Endangered species spotted on coast

CCMA remote sensor camera captures an image of a Southern Brown Bandicoot between Anglesea and Aireys Inlet.

Sightings of the endangered Southern Brown Bandicoot have buoyed conservation volunteers after images of the species were caught on remote sensor cameras between Anglesea and Aireys Inlet in recent months.

Environmental volunteers from the Friends of Eastern Otways group sighted a Southern Brown Bandicoot in June this year.

Volunteer Kaye Traynor said volunteers observed the rare species, which breed between June and December, during daylight hours in the Moggs Creek heathlands.

In a bid to protect and improve coastal biodiversity,  the Corangamite Catchment Management Authority (CMA) has been using remote motion sensor cameras to monitor what species are using coastal habitats in the region.

The cameras – set up at sites in Anglesea and Aireys Inlet – were successful in capturing images of the species on two occasions about three months ago.

Corangamite CMA Biodiversity Manager Nick McCristal said “the cameras are moved through a range of biodiversity projects throughout the CMA region and capture a variety of species.”

Mr. McCristal said the use of remote sensing cameras was a relatively recent addition to the program, as the technology has become less expensive and more reliable.

“The cameras are placed in locations that we believe animals will utilise, such as pathways and water holes and are activated by a motion sensor as fauna moves past,” he said.

Ms Traynor said protection of habitat was very important as well as keeping pets, especially cats and dogs under control.

“Fox predation is also a serious problem,” she said.

Southern Brown Bandicoots are listed as nationally endangered under the Commonwealth Environment Protection and Biodiversity Conservation Act 1999.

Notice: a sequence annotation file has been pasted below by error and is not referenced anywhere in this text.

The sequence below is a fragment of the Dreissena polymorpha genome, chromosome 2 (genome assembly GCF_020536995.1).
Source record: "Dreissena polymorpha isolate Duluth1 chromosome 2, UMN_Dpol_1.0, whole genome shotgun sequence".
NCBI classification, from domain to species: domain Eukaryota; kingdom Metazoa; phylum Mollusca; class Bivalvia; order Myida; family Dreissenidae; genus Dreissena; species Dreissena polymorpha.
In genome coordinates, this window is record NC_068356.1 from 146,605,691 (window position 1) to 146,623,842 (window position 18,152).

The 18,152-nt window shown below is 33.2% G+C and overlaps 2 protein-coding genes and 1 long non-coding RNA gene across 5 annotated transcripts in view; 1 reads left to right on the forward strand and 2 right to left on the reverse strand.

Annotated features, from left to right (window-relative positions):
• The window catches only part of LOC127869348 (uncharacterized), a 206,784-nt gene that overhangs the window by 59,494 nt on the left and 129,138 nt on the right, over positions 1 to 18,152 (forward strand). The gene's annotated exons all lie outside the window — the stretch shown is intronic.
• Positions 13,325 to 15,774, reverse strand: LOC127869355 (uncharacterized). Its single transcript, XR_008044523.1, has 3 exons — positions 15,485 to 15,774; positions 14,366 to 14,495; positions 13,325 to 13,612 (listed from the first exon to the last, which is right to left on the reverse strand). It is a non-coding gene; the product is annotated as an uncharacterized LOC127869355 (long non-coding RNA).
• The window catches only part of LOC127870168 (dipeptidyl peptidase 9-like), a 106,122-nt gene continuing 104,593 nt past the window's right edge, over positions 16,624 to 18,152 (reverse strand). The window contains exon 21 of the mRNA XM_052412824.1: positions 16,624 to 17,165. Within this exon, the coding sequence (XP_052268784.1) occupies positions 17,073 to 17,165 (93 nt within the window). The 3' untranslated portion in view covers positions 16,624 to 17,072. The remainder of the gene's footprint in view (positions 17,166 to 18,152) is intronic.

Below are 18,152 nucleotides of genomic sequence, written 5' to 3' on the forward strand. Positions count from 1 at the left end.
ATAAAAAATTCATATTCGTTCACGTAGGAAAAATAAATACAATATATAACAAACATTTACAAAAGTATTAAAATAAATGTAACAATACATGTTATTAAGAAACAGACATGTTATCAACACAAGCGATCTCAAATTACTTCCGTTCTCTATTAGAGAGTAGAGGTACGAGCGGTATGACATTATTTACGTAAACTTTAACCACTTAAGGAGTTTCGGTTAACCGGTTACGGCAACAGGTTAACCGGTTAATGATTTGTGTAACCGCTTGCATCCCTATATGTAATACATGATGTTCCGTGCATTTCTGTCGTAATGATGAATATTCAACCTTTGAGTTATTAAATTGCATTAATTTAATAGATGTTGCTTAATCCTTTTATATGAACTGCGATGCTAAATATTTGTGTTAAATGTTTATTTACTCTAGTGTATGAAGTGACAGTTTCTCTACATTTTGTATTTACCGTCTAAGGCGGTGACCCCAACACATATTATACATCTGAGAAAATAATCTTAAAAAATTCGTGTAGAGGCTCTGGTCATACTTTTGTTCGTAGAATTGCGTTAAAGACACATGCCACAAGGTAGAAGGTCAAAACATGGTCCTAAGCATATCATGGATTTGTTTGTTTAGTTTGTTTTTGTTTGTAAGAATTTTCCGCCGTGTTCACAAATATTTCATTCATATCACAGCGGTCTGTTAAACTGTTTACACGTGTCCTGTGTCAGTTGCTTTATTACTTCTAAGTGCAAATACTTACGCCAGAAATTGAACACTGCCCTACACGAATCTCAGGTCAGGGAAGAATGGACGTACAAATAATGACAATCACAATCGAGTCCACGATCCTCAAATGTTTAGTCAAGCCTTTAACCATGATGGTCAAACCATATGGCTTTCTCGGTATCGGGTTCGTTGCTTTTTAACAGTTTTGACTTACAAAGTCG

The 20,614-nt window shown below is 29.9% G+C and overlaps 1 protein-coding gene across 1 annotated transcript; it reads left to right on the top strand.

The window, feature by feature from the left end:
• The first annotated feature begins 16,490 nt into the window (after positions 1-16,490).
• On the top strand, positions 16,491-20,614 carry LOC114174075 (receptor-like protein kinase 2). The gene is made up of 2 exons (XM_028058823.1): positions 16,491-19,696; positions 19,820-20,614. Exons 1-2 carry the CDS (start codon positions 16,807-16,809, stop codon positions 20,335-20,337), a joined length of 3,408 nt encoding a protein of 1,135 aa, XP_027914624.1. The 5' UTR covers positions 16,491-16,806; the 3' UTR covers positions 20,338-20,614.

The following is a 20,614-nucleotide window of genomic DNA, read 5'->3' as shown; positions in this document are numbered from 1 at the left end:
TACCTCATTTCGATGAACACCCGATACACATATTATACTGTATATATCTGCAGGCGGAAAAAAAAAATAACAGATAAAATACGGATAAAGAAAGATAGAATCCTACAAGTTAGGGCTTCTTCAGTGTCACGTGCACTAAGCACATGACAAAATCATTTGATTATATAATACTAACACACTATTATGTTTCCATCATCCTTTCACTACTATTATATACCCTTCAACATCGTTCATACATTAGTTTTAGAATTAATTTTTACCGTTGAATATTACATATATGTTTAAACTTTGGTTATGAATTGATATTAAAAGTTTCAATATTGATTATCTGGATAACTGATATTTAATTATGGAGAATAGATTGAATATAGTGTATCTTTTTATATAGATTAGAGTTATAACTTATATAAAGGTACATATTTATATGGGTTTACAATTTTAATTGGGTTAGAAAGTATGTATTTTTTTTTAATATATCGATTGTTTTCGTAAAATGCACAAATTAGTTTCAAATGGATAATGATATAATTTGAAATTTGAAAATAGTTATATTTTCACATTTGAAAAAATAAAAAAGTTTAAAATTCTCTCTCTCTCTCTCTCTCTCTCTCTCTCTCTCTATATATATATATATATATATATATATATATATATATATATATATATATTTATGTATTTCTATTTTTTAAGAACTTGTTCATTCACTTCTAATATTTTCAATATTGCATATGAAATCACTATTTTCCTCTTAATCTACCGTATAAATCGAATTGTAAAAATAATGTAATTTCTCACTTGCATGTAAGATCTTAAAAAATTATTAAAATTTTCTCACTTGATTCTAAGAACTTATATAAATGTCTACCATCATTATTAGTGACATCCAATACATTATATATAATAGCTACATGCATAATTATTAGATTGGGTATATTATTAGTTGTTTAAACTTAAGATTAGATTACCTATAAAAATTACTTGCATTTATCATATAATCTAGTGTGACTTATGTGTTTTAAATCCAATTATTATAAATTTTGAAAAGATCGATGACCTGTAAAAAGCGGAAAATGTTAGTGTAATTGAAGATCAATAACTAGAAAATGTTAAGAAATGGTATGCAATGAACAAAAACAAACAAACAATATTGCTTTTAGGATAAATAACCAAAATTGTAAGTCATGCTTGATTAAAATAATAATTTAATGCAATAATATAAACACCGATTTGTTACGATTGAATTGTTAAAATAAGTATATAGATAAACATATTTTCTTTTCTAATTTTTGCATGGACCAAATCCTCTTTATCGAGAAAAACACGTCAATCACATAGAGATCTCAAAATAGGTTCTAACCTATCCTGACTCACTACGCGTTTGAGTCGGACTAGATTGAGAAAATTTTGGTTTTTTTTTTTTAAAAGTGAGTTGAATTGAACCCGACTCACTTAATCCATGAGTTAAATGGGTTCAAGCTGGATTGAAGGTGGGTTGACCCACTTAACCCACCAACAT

What does the Southern Brown Bandicoot look like?

  • The southern brown bandicoot is a medium sized marsupial about the same size as a small rabbit
  • Has pointed snout, small eyes, rounded ears, compact body, large rump and a thinly furred short, thin tail approximately half of the body length.
  • Fur is coarse, greyish or yellowish brown above with a whitish belly

The DSE factsheet has included a  detailed description on the Southern Brown Bandicoot.

For more information visit the Australian Government website.

Threats to the survival of bandicoots:

The major current threats to bandicoots are predation, primarily by foxes but also by dogs and cats, and loss of habitat by clearing of vegetation which removes patches where they can live and limits their capacity to move between remaining patches.

What the community can do to protect the endangered species:

The Department of Sustainability and Environment said on their fact sheet there are a number of things the community can do including:

  • Controlling foxes on your property
  • Creating new habitat or improving remaining patches by planting appropriate indigenous understory species
  • Considering staged weed removal and replacing weeds with appropriate native plants
  • Linking patches of habitat with corridors
  • Keeping cats and dogs under control at all times

If you are interested in joining a volunteer group to protect the endangered species then visit Great Ocean Road Coast Committee’s (GORCC) volunteer group and opportunities page.

For information on what is involved with coastal volunteering visit GORCC’s volunteer page.

For further information on how to protect our flora and fauna visit DSE, Greening Australia , or Trust for Nature.

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